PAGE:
Towns are like people. Old ones often have character, the new ones are interchangeable–Wallace Stegner, Angle of Repose
Just off exit 76 along Oregon’s Interstate Five, stands a small ghost town. The mining community of Golden was founded during the gold rush. In its heyday, the town served about 500 area minors (mostly Chinese immigrants) and produced up to 1.5 million dollars of wealth.
Getting to the ghost town is quite easy from the main highway. Take the Wolf Creek exit (as mentioned above, number 76). For people traveling southbound, you will have to drive through the town of Wolf Creek and pass under the Interstate Five overpass before proceeding east for about three miles on Coyote Creek Road. Northbound travelers only have to take the Wolf Creek exit and turn right to be on the path towards Golden.
Once at the town’s site, there is parking along the shoulder. After viewing the ruins, visitors can cross the main road that passes through Golden and take a trail that leads to the Golden Coyote Wetlands. The site is where minors worked more than a 150 years ago. It’s a beautiful area that’s recovering from the devastating affects of hydraulic mining.
A Campbellite minister, Reverend William Ruble, formally established the town of Golden in 1890. Its religious foundation took front and center during its existence. The small mining community had two churches and no saloons, a rarity for mining towns. According to the Josephine County Historical Society it made “this town unique in Western annuls.”
Golden has an interesting history with pop culture too. Its cemetery was featured on an episode of “Gunsmoke.” However, the town never had a graveyard until after Hollywood came knocking. In fact, all of the faded and illegible wood markers are leftover props. There are some contemporaneous headstones peppered throughout the cemetery, but they were placed there after the episode’s airing as memorials to former residence of Golden. No one is actually buried there.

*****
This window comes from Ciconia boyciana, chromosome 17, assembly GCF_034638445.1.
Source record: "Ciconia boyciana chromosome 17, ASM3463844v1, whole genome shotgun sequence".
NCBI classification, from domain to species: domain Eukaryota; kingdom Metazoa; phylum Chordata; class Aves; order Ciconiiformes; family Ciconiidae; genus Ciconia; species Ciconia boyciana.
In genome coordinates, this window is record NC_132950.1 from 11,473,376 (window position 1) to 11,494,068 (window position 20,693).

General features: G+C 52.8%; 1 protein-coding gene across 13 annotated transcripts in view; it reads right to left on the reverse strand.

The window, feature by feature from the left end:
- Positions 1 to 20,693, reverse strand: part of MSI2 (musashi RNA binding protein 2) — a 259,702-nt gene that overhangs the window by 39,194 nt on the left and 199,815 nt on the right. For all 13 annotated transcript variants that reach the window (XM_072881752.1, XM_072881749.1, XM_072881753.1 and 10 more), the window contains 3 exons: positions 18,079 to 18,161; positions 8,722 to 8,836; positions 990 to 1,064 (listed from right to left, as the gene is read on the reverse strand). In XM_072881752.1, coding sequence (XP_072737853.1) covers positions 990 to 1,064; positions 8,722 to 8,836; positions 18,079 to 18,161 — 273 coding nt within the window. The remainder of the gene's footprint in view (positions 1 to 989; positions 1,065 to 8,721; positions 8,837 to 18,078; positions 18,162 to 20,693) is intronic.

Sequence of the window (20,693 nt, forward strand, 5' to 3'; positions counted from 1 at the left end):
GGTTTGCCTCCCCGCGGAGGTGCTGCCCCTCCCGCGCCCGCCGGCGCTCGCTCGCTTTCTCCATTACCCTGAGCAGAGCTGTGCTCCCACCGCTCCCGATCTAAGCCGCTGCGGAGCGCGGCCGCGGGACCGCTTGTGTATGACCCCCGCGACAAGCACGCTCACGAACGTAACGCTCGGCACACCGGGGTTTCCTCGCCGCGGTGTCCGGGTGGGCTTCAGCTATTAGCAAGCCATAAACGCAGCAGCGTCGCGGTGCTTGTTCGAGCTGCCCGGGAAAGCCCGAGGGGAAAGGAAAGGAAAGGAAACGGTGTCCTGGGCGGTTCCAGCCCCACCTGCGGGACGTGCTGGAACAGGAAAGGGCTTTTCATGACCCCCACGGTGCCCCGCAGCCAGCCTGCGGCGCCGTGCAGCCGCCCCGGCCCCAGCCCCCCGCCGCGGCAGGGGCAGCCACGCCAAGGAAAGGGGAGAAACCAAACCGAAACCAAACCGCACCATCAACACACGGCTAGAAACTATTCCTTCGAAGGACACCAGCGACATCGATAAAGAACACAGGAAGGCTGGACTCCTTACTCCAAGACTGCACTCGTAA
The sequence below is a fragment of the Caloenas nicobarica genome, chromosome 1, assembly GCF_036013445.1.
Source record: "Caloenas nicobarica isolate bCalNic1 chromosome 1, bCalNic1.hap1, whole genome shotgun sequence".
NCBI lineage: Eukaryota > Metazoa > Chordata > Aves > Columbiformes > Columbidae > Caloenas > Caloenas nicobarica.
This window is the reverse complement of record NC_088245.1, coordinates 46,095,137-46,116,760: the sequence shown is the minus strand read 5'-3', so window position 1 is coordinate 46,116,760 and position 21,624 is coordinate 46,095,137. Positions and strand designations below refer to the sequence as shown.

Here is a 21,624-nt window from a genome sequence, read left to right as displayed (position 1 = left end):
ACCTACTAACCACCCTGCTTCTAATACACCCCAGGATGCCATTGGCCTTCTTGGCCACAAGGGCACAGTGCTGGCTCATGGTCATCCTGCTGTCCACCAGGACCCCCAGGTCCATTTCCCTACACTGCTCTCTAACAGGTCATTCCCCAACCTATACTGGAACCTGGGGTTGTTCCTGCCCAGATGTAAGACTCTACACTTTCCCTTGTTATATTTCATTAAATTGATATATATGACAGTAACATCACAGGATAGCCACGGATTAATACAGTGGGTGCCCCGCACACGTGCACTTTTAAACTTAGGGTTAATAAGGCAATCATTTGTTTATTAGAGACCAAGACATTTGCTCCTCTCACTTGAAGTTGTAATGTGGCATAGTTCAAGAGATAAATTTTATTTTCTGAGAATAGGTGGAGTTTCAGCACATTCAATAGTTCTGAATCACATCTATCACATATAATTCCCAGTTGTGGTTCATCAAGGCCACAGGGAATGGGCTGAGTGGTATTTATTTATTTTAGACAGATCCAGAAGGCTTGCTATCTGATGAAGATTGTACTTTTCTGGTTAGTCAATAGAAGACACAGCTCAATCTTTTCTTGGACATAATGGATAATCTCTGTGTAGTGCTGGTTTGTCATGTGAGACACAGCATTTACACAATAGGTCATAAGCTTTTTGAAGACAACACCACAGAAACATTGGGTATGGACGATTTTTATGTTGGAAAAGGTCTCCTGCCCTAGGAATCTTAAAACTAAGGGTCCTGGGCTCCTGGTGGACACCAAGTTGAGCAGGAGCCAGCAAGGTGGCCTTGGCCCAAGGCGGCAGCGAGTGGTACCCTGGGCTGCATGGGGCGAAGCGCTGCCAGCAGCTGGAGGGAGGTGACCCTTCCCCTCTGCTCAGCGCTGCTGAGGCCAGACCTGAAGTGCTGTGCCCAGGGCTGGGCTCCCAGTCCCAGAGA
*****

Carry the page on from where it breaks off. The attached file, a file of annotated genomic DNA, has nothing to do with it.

Ultimately, the pursuit of riches is what fueled the town’s growth, and when the gold dried up, the city’s population dwindled. “In 1906, thirty-six children still went to school in Golden. Now not a soul lives here,” reported former KEZI News anchor Rick Dancer in a 2014 report.
Today only fragments remain of this 19-Century community, but like in the city’s prime, the fabric of the town’s DNA is apparent. The Campbellite church proudly stands tall welcoming visitors to Golden, and the old school building, which doubled as another church, prominently stands too. Both buildings are open and accessible to visitors.
The remnants of several other buildings still stand. They are obviously not safe to enter and aren’t open to travelers. Despite their dilapidated state, they are still picturesque to a skilled photographer.
Enjoy taking a step back in time by visiting the ghosts of Golden.